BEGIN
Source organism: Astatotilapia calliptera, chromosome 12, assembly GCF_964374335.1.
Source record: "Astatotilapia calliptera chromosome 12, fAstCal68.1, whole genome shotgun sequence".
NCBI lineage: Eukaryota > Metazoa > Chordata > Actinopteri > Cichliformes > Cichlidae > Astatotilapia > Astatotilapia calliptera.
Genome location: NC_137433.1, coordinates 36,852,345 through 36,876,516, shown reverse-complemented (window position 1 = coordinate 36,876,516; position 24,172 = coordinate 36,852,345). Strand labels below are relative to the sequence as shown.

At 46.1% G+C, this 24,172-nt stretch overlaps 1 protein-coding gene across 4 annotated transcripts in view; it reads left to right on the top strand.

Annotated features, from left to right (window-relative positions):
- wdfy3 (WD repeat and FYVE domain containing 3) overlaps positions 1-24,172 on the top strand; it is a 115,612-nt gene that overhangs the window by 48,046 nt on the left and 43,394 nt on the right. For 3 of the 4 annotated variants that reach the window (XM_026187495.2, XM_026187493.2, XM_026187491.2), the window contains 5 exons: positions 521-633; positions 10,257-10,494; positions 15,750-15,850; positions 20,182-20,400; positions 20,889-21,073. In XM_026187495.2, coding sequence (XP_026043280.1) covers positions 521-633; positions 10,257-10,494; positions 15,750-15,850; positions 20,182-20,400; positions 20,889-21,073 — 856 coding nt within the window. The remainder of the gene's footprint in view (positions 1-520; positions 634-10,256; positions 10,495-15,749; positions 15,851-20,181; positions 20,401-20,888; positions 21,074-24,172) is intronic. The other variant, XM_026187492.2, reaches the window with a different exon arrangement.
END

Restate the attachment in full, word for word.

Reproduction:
Source organism: Astatotilapia calliptera, chromosome 12, assembly GCF_964374335.1.
Source record: "Astatotilapia calliptera chromosome 12, fAstCal68.1, whole genome shotgun sequence".
NCBI lineage: Eukaryota > Metazoa > Chordata > Actinopteri > Cichliformes > Cichlidae > Astatotilapia > Astatotilapia calliptera.
Genome location: NC_137433.1, coordinates 36,852,345 through 36,876,516, shown reverse-complemented (window position 1 = coordinate 36,876,516; position 24,172 = coordinate 36,852,345). Strand labels below are relative to the sequence as shown.

At 46.1% G+C, this 24,172-nt stretch overlaps 1 protein-coding gene across 4 annotated transcripts in view; it reads left to right on the top strand.

Annotated features, from left to right (window-relative positions):
- wdfy3 (WD repeat and FYVE domain containing 3) overlaps positions 1-24,172 on the top strand; it is a 115,612-nt gene that overhangs the window by 48,046 nt on the left and 43,394 nt on the right. For 3 of the 4 annotated variants that reach the window (XM_026187495.2, XM_026187493.2, XM_026187491.2), the window contains 5 exons: positions 521-633; positions 10,257-10,494; positions 15,750-15,850; positions 20,182-20,400; positions 20,889-21,073. In XM_026187495.2, coding sequence (XP_026043280.1) covers positions 521-633; positions 10,257-10,494; positions 15,750-15,850; positions 20,182-20,400; positions 20,889-21,073 — 856 coding nt within the window. The remainder of the gene's footprint in view (positions 1-520; positions 634-10,256; positions 10,495-15,749; positions 15,851-20,181; positions 20,401-20,888; positions 21,074-24,172) is intronic. The other variant, XM_026187492.2, reaches the window with a different exon arrangement.